with \({\bf Q}\) based on \(\theta_P\).
Principal Stress Notation
Principal stresses can be written as \(\sigma_1\), \(\sigma_2\),
and \(\sigma_3\). Only one subscript is usually used in this case to
differentiate the principal stress values from the normal stress components:
\(\sigma_{11}\), \(\sigma_{22}\), and \(\sigma_{33}\).
2-D Principal Stress Example
Start with the stress tensor
\[
\boldsymbol{\sigma} =
\left[ \matrix{
50 & \;\;\; 30 \\
30 & -20
} \right]
\]
The principal orientation is
\[
\begin{eqnarray}
\tan (2 \theta_P) & = & {2 * 30 \over 50 - (\text{-}20) } \\
\\
\\
\theta_P & = & 20.3°
\end{eqnarray}
\]
The principal stresses are
\[
\begin{eqnarray}
\sigma_{max}, \sigma_{min} & = &
{50 - 20 \over 2} \pm
\sqrt{ \left( {50 + 20 \over 2} \right)^2 + (30)^2 } \\
\\
\\
\sigma_{max}, \sigma_{min} & = & 61.1, -31.1
\end{eqnarray}
\]
The only limitation to using these equations for principal values
is that it is not known which one applies to 20.3° and which
applies to 110.3°. That's why an attractive alternative is
\[
\begin{eqnarray}
\left[
\matrix{\sigma'\!_{11} & \sigma'\!_{12} \\
\sigma'\!_{12} & \sigma'\!_{22} }
\right]
& = &
\left[
\matrix { \;\;\;\cos(20.3^\circ) & \sin(20.3^\circ) \\
-\sin(20.3^\circ) & \cos(20.3^\circ) }
\right]
\left[
\matrix{50 & \;\;\;30 \\
30 & -20 }
\right]
\left[
\matrix { \cos(20.3^\circ) & -\sin(20.3^\circ) \\
\sin(20.3^\circ) & \;\;\;\cos(20.3^\circ) }
\right] \\
\\
\\
& = &
\left[
\matrix{61.1 & \;\;\;0.0 \\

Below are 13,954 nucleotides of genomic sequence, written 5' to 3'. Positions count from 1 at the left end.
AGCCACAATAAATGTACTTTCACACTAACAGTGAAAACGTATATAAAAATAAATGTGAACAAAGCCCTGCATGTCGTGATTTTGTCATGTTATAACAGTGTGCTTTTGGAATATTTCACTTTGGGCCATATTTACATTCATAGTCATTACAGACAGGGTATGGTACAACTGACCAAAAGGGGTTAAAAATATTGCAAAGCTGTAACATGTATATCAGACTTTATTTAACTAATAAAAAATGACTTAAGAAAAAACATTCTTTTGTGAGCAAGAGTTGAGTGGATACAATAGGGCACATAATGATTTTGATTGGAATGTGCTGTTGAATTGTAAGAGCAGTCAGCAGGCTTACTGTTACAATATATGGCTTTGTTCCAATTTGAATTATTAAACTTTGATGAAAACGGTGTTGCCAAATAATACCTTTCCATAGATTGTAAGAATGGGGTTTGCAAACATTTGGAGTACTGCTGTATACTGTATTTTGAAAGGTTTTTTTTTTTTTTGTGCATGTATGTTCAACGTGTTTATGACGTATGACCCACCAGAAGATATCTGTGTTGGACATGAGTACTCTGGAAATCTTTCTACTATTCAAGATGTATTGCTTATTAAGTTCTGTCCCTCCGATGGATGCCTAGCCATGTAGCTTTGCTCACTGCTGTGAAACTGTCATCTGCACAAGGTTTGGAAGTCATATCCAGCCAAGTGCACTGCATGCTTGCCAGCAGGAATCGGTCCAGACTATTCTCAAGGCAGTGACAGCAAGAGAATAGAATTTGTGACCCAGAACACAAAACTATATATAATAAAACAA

0.0 & -31.1 }
\right]
\end{eqnarray}
\]
This confirms that the 61.1 principal stress value
in the \(\sigma_{11}\) slot is indeed
20.3° from the X-axis. The \(\sigma_{22}\) value
is 90° from the first.
3-D Principal Stresses
Coordinate transforms in 3-D are
\[
\left[
\matrix{\sigma'_{11} & \sigma'_{12} & \sigma'_{13} \\
\sigma'_{12} & \sigma'_{22} & \sigma'_{23} \\
\sigma'_{13} & \sigma'_{23} & \sigma'_{33} }
\right] =
\left[
\matrix { q_{11} & q_{12} & q_{13} \\
q_{21} & q_{22} & q_{23} \\
q_{31} & q_{32} & q_{33} }
\right]
\left[
\matrix{\sigma_{11} & \sigma_{12} & \sigma_{13} \\
\sigma_{12} & \sigma_{22} & \sigma_{23} \\
\sigma_{13} & \sigma_{23} & \sigma_{33} }
\right]
\left[
\matrix { q_{11} & q_{21} & q_{31} \\
q_{12} & q_{22} & q_{32} \\
q_{13} & q_{23} & q_{33} }
\right]
\]
The second \({\bf Q}\) matrix is once again the transpose of the first.
This page performs tensor transforms.
And
this page calculates principal values (eigenvalues)
and principal directions (eigenvectors).
It's important to remember that the inputs to both pages must be symmetric. In fact,
both pages enforce this.
The eigenvalues above can be written in matrix form as
\[
\boldsymbol{\sigma} =
\left[ \matrix{
24 & 0 & 0 \\
0 & 125 & 0 \\
0 & 0 & 433 }
\right]
\]
Maximum Shear Stress
The maximum shear stress at any point is easy to calculate from the
principal stresses. It is simply
\[
\tau_{max} = {\sigma_{max} - \sigma_{min} \over 2}
\]
This applies in both 2-D and 3-D. The maximum shear always occurs in a
coordinate system orientation that is rotated 45° from the principal
coordinate system. For the principal stress tensor above
\[
\boldsymbol{\sigma} =
\left[ \matrix{
24 & 0 & 0 \\
0 & 125 & 0 \\
0 & 0 & 433
} \right]
\]
The max and min principal stresses are in the \(\sigma_{33}\) and \(\sigma_{11}\) slots,
respectively. So the max shear orientation is obtained by rotating the
principal coordinate system by 45° in the (\(1-3\)) plane.
The max shear value itself is
\[
\begin{eqnarray}
\tau_{max} & = & {\sigma_{max} - \sigma_{min} \over 2}
\\
\\
& = & (433 - 24) / 2 \\
\\
& = & 204
\end{eqnarray}
\]
2-D Principal Strains